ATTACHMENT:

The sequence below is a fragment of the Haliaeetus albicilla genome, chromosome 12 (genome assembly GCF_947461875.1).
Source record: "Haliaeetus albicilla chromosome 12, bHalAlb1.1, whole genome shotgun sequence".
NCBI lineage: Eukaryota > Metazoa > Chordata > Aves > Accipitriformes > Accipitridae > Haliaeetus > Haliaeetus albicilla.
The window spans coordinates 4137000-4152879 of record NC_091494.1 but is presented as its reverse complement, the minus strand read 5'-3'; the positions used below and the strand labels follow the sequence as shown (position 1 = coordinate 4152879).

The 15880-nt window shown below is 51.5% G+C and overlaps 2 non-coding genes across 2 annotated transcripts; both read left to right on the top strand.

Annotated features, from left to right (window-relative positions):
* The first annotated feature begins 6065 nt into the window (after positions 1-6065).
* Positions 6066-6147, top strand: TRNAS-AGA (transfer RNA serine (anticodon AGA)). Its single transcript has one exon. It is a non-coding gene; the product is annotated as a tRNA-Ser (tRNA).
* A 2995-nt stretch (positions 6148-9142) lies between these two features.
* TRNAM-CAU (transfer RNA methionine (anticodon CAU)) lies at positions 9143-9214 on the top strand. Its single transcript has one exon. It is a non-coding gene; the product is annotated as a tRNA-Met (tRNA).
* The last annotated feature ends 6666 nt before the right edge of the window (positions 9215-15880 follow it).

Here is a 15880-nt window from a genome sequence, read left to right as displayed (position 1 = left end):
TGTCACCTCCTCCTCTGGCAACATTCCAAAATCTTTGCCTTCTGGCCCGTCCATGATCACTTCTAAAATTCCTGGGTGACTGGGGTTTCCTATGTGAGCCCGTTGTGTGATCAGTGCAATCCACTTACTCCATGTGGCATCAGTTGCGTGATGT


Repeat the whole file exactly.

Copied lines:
The sequence below is a fragment of the Haliaeetus albicilla genome, chromosome 12 (genome assembly GCF_947461875.1).
Source record: "Haliaeetus albicilla chromosome 12, bHalAlb1.1, whole genome shotgun sequence".
NCBI lineage: Eukaryota > Metazoa > Chordata > Aves > Accipitriformes > Accipitridae > Haliaeetus > Haliaeetus albicilla.
The window spans coordinates 4137000-4152879 of record NC_091494.1 but is presented as its reverse complement, the minus strand read 5'-3'; the positions used below and the strand labels follow the sequence as shown (position 1 = coordinate 4152879).

The 15880-nt window shown below is 51.5% G+C and overlaps 2 non-coding genes across 2 annotated transcripts; both read left to right on the top strand.

Annotated features, from left to right (window-relative positions):
* The first annotated feature begins 6065 nt into the window (after positions 1-6065).
* Positions 6066-6147, top strand: TRNAS-AGA (transfer RNA serine (anticodon AGA)). Its single transcript has one exon. It is a non-coding gene; the product is annotated as a tRNA-Ser (tRNA).
* A 2995-nt stretch (positions 6148-9142) lies between these two features.
* TRNAM-CAU (transfer RNA methionine (anticodon CAU)) lies at positions 9143-9214 on the top strand. Its single transcript has one exon. It is a non-coding gene; the product is annotated as a tRNA-Met (tRNA).
* The last annotated feature ends 6666 nt before the right edge of the window (positions 9215-15880 follow it).

Here is a 15880-nt window from a genome sequence, read left to right as displayed (position 1 = left end):
TGTCACCTCCTCCTCTGGCAACATTCCAAAATCTTTGCCTTCTGGCCCGTCCATGATCACTTCTAAAATTCCTGGGTGACTGGGGTTTCCTATGTGAGCCCGTTGTGTGATCAGTGCAATCCACTTACTCCATGTGGCATCAGTTGCGTGATGT